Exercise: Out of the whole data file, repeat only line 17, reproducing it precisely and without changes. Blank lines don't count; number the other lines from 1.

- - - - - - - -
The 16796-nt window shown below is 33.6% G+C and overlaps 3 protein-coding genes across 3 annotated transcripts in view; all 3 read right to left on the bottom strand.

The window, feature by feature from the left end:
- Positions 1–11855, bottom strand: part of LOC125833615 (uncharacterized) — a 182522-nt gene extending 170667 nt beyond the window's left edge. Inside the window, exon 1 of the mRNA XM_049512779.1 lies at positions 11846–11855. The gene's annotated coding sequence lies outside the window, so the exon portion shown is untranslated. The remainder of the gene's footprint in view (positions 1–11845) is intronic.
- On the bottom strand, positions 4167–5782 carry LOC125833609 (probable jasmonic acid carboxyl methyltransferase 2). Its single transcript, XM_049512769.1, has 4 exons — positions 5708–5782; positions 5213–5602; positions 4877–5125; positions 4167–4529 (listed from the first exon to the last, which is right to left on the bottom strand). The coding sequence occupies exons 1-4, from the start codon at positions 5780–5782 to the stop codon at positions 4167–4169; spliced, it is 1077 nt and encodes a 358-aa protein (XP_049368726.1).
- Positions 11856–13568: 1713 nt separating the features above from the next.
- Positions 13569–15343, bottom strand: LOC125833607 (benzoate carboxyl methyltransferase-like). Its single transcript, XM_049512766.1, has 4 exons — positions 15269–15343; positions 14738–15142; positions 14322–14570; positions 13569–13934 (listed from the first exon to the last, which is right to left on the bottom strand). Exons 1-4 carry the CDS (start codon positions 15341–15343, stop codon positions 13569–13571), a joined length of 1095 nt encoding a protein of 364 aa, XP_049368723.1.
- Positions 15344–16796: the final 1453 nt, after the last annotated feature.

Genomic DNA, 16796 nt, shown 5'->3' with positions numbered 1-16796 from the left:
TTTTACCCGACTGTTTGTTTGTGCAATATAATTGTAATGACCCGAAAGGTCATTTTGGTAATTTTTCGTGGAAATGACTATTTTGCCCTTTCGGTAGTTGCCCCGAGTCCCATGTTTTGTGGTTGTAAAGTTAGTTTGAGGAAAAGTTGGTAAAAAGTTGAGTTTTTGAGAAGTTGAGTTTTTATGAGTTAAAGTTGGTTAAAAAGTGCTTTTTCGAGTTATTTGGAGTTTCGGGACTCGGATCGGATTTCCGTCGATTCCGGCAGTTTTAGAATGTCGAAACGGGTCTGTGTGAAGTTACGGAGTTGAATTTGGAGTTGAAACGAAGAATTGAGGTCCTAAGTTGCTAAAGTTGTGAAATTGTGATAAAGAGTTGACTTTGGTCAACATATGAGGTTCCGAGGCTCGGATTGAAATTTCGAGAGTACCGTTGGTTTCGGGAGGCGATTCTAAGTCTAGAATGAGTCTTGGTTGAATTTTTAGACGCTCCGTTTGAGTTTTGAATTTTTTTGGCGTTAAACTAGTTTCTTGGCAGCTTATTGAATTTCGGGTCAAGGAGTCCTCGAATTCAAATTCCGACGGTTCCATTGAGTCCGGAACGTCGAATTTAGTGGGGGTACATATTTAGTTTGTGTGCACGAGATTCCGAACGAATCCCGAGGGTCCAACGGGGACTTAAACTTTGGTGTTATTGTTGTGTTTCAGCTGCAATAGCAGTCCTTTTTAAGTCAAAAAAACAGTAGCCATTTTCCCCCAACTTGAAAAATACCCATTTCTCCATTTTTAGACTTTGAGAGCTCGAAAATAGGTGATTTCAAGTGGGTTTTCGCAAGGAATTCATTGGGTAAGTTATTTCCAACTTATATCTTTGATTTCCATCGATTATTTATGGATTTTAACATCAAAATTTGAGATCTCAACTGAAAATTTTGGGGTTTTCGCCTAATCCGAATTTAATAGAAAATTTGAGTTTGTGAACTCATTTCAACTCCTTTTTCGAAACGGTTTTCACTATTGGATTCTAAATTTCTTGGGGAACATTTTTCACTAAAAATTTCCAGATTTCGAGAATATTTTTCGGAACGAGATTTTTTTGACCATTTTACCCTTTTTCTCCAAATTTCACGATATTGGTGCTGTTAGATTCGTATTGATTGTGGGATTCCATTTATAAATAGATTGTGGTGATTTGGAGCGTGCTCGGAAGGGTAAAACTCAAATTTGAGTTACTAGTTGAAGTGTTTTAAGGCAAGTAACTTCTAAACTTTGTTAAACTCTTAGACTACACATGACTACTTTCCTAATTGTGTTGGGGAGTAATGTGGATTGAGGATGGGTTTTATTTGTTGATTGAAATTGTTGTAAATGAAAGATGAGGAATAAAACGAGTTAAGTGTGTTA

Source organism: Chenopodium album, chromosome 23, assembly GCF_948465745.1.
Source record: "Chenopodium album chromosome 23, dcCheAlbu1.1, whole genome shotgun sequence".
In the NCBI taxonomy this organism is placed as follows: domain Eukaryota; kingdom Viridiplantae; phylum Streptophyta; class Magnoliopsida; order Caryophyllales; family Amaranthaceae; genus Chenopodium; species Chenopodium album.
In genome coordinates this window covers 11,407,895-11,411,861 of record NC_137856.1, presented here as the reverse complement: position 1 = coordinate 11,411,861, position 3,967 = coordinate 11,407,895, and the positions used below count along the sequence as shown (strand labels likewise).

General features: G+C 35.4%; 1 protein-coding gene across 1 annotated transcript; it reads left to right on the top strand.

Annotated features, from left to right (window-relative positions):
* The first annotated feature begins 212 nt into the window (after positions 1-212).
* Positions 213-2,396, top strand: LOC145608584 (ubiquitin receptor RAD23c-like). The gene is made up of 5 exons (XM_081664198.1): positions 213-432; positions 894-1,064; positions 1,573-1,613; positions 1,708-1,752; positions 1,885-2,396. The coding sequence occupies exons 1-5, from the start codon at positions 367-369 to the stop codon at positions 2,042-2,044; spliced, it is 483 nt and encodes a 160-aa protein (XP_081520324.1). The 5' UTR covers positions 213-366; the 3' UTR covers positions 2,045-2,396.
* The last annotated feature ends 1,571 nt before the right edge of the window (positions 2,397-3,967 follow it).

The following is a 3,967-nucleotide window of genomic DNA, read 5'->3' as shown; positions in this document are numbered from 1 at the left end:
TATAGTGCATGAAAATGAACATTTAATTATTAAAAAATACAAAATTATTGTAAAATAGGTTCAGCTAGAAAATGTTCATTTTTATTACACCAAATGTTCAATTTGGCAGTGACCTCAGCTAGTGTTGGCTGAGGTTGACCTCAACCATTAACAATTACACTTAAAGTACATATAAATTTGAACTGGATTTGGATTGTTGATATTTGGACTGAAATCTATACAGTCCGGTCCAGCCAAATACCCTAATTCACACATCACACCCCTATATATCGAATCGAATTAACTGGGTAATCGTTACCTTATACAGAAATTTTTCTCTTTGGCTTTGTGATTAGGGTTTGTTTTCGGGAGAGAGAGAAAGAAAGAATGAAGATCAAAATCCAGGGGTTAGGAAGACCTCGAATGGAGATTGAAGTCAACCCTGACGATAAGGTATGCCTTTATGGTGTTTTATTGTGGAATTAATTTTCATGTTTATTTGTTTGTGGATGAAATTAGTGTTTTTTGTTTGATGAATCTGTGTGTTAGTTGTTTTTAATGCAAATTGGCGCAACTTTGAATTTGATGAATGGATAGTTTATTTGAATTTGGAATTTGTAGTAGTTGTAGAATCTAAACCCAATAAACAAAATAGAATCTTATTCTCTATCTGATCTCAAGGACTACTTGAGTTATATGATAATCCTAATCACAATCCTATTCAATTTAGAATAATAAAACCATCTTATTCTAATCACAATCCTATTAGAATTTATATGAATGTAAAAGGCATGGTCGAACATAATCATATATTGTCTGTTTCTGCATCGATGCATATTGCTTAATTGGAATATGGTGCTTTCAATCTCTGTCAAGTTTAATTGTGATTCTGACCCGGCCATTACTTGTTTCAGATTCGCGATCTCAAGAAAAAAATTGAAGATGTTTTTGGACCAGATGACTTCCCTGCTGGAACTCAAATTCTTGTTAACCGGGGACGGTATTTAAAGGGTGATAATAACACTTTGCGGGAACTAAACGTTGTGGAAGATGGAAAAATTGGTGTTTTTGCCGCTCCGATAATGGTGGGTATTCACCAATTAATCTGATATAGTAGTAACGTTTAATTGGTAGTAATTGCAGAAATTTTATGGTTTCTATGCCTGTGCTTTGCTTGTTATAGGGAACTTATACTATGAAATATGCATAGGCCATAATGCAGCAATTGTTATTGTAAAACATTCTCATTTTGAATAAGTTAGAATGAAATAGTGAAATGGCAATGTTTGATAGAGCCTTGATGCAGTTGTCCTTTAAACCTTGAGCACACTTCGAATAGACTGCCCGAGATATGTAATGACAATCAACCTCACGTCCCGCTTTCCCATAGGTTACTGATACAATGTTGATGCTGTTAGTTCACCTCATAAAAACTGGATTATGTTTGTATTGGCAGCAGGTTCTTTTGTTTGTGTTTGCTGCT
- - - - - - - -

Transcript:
* Positions 213-2,396, top strand: LOC145608584 (ubiquitin receptor RAD23c-like). The gene is made up of 5 exons (XM_081664198.1): positions 213-432; positions 894-1,064; positions 1,573-1,613; positions 1,708-1,752; positions 1,885-2,396. The coding sequence occupies exons 1-5, from the start codon at positions 367-369 to the stop codon at positions 2,042-2,044; spliced, it is 483 nt and encodes a 160-aa protein (XP_081520324.1). The 5' UTR covers positions 213-366; the 3' UTR covers positions 2,045-2,396.